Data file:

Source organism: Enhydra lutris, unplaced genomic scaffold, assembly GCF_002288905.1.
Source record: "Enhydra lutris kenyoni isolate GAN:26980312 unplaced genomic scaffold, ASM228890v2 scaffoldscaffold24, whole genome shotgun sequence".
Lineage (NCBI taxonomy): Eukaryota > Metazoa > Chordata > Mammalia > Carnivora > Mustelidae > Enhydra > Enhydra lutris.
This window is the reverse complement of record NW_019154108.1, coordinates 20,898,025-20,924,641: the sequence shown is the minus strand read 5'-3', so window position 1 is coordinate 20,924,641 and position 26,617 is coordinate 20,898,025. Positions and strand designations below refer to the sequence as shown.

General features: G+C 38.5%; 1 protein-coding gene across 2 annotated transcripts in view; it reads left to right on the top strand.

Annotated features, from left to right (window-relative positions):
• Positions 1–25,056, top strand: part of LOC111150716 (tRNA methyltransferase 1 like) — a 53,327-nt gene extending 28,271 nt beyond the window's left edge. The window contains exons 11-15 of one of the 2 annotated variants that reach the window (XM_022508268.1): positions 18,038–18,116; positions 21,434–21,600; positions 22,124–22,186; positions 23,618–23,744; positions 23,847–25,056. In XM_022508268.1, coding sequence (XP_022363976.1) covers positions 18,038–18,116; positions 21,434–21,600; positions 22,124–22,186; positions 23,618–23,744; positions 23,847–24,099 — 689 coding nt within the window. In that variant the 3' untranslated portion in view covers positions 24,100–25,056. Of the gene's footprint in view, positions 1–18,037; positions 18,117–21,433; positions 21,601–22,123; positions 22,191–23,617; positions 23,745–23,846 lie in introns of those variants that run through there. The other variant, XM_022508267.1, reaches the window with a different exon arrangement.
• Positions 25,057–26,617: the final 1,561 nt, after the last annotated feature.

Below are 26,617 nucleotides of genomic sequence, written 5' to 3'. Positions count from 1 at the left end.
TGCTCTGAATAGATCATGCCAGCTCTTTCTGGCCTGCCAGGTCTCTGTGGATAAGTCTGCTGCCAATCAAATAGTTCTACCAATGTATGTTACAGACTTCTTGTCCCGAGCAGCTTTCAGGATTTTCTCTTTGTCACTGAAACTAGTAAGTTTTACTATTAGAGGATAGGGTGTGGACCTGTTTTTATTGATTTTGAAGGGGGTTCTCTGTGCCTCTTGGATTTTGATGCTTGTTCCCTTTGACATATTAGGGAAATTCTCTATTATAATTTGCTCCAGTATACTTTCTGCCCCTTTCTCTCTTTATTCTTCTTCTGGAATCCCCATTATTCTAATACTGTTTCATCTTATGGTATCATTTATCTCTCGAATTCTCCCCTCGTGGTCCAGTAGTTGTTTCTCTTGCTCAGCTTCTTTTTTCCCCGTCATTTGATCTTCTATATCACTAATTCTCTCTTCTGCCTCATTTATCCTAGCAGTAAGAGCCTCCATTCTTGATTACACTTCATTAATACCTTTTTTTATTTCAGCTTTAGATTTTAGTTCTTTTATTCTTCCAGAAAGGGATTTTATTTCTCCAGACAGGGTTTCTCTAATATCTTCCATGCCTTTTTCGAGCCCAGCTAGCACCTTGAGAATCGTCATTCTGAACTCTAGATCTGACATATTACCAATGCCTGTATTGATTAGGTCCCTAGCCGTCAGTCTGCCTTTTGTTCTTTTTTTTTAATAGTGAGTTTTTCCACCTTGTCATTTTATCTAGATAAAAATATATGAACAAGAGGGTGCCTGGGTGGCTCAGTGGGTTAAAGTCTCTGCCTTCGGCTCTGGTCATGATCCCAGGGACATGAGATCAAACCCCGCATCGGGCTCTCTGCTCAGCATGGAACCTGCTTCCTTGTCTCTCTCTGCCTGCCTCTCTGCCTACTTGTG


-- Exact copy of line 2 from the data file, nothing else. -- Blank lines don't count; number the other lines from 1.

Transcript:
Source record: "Enhydra lutris kenyoni isolate GAN:26980312 unplaced genomic scaffold, ASM228890v2 scaffoldscaffold24, whole genome shotgun sequence".